According to the creators, the app has largely replaced text messaging for users who have downloaded the app so far. Currently in beta, the app promises more than just text messaging. Perhaps taking inspiration from other established messaging apps, MessageMe allows users to send pictures, video, voice and music. Stickers are also a future feature, and we believe the creators also plan to use the service for sending money (like BBM Money). These two features are currently greyed out, though.
MessageMe supports person-to-person chats as well as group chats. The app can pull your contacts from your address book or Facebook account, and gives you a “PIN” which other users can use to add you to their contact list. I’m not too much of a fan of PINs, though, as you have one other thing to take note of, on top of your email address and telephone number.
What I like about MessageMe is its support for sending Doodles. This is something that most other established messaging apps do not currently support. It let users send drawings to the other end or to the group. It also supports sending “locations,” which can be either your current location or any location pulled from the device’s map. This can be useful for setting up meet-ups and meetings amongst friends and correspondents.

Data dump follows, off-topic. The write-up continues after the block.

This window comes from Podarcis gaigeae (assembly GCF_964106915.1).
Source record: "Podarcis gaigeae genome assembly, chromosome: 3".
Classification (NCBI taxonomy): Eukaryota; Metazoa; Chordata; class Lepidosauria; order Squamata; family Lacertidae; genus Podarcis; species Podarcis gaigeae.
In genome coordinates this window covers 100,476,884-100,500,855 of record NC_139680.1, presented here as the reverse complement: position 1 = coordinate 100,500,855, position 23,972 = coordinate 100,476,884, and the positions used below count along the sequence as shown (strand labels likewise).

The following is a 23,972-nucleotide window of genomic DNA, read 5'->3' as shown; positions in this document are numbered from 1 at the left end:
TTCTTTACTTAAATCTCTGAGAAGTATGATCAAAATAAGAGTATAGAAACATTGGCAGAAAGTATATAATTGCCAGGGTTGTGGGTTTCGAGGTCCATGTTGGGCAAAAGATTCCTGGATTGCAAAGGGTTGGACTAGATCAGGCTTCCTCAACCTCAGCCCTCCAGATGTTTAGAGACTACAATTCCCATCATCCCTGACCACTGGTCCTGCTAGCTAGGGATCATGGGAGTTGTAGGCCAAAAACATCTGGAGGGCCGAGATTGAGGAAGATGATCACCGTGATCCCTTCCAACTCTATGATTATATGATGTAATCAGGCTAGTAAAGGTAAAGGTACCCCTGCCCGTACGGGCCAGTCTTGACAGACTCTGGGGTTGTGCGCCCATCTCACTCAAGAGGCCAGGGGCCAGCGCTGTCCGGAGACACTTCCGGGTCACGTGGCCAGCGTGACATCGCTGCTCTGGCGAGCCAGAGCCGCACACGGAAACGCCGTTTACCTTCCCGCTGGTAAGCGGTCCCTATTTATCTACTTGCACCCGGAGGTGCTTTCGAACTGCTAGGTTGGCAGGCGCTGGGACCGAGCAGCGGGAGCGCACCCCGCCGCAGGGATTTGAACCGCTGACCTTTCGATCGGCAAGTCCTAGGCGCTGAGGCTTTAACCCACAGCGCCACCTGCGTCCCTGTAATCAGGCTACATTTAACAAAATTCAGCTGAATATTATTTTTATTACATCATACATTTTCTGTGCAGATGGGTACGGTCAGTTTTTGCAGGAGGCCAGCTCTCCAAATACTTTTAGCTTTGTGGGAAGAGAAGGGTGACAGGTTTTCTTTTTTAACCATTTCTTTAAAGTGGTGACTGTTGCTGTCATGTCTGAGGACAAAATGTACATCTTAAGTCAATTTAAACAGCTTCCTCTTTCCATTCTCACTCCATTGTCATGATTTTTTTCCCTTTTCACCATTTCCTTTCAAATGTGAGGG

Other than that, the creators promise that the app “doesn’t drain your battery like so many other apps that purport to allow sharing in a similar way.”
Of course, the question here is whether the market for instant messaging apps is already becoming saturated. I think not. Even as Facebook Messenger theoretically has a market of about a billion users, other apps are still thriving, and it’s a matter of offering value to their users. And it’s a matter of how quickly groups and networks sign on. For instance, our editorial team shifted from using WhatsApp to LINE for our IM-based collaboration because of simultaneous cross-device support. Perhaps if MessageMe offered a unique selling point for users, then the app could easily gain traction.